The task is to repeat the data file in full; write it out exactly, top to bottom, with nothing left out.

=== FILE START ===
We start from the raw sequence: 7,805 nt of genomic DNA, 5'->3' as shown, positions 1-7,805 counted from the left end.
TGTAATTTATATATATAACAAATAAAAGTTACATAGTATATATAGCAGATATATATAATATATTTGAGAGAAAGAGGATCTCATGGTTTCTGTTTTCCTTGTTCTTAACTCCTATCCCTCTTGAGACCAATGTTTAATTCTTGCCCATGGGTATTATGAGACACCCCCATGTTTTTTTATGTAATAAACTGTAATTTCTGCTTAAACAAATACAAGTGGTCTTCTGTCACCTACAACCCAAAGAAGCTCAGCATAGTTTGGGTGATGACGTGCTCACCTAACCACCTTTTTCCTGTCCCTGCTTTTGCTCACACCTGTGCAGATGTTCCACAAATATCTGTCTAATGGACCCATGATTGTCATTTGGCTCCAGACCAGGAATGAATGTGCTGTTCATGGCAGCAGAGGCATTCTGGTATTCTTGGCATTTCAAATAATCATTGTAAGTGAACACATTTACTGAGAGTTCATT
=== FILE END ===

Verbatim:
We start from the raw sequence: 7,805 nt of genomic DNA, 5'->3' as shown, positions 1-7,805 counted from the left end.
TGTAATTTATATATATAACAAATAAAAGTTACATAGTATATATAGCAGATATATATAATATATTTGAGAGAAAGAGGATCTCATGGTTTCTGTTTTCCTTGTTCTTAACTCCTATCCCTCTTGAGACCAATGTTTAATTCTTGCCCATGGGTATTATGAGACACCCCCATGTTTTTTTATGTAATAAACTGTAATTTCTGCTTAAACAAATACAAGTGGTCTTCTGTCACCTACAACCCAAAGAAGCTCAGCATAGTTTGGGTGATGACGTGCTCACCTAACCACCTTTTTCCTGTCCCTGCTTTTGCTCACACCTGTGCAGATGTTCCACAAATATCTGTCTAATGGACCCATGATTGTCATTTGGCTCCAGACCAGGAATGAATGTGCTGTTCATGGCAGCAGAGGCATTCTGGTATTCTTGGCATTTCAAATAATCATTGTAAGTGAACACATTTACTGAGAGTTCATT